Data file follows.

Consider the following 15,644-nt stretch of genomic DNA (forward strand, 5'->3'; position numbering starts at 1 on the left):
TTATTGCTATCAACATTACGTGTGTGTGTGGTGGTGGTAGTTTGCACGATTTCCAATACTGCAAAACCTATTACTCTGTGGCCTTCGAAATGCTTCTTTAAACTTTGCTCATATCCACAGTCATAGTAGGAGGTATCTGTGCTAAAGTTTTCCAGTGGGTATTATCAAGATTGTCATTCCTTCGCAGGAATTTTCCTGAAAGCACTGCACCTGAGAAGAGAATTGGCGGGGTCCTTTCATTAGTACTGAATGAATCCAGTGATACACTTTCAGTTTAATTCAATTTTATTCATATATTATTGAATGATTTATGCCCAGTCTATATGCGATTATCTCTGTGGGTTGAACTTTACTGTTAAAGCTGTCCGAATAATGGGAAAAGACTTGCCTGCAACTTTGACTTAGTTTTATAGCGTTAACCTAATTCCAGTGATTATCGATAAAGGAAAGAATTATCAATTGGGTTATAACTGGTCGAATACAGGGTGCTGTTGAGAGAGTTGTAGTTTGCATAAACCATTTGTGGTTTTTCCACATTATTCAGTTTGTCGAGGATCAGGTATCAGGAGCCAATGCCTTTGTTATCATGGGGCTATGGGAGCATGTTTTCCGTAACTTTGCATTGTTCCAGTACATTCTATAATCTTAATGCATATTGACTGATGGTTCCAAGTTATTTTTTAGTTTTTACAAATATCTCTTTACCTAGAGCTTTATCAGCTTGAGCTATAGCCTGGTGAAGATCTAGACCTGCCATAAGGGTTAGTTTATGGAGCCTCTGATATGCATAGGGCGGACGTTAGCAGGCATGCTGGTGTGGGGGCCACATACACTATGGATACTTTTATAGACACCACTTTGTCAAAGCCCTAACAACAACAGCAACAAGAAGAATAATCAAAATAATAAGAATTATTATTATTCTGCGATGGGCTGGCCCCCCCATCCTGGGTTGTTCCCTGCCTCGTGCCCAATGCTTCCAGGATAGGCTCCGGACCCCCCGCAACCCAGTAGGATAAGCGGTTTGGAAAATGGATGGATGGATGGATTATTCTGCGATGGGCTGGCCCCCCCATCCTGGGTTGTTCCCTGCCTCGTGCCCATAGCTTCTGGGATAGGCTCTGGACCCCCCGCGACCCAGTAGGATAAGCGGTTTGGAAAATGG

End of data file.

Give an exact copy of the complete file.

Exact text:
Consider the following 15,644-nt stretch of genomic DNA (forward strand, 5'->3'; position numbering starts at 1 on the left):
TTATTGCTATCAACATTACGTGTGTGTGTGGTGGTGGTAGTTTGCACGATTTCCAATACTGCAAAACCTATTACTCTGTGGCCTTCGAAATGCTTCTTTAAACTTTGCTCATATCCACAGTCATAGTAGGAGGTATCTGTGCTAAAGTTTTCCAGTGGGTATTATCAAGATTGTCATTCCTTCGCAGGAATTTTCCTGAAAGCACTGCACCTGAGAAGAGAATTGGCGGGGTCCTTTCATTAGTACTGAATGAATCCAGTGATACACTTTCAGTTTAATTCAATTTTATTCATATATTATTGAATGATTTATGCCCAGTCTATATGCGATTATCTCTGTGGGTTGAACTTTACTGTTAAAGCTGTCCGAATAATGGGAAAAGACTTGCCTGCAACTTTGACTTAGTTTTATAGCGTTAACCTAATTCCAGTGATTATCGATAAAGGAAAGAATTATCAATTGGGTTATAACTGGTCGAATACAGGGTGCTGTTGAGAGAGTTGTAGTTTGCATAAACCATTTGTGGTTTTTCCACATTATTCAGTTTGTCGAGGATCAGGTATCAGGAGCCAATGCCTTTGTTATCATGGGGCTATGGGAGCATGTTTTCCGTAACTTTGCATTGTTCCAGTACATTCTATAATCTTAATGCATATTGACTGATGGTTCCAAGTTATTTTTTAGTTTTTACAAATATCTCTTTACCTAGAGCTTTATCAGCTTGAGCTATAGCCTGGTGAAGATCTAGACCTGCCATAAGGGTTAGTTTATGGAGCCTCTGATATGCATAGGGCGGACGTTAGCAGGCATGCTGGTGTGGGGGCCACATACACTATGGATACTTTTATAGACACCACTTTGTCAAAGCCCTAACAACAACAGCAACAAGAAGAATAATCAAAATAATAAGAATTATTATTATTCTGCGATGGGCTGGCCCCCCCATCCTGGGTTGTTCCCTGCCTCGTGCCCAATGCTTCCAGGATAGGCTCCGGACCCCCCGCAACCCAGTAGGATAAGCGGTTTGGAAAATGGATGGATGGATGGATTATTCTGCGATGGGCTGGCCCCCCCATCCTGGGTTGTTCCCTGCCTCGTGCCCATAGCTTCTGGGATAGGCTCTGGACCCCCCGCGACCCAGTAGGATAAGCGGTTTGGAAAATGG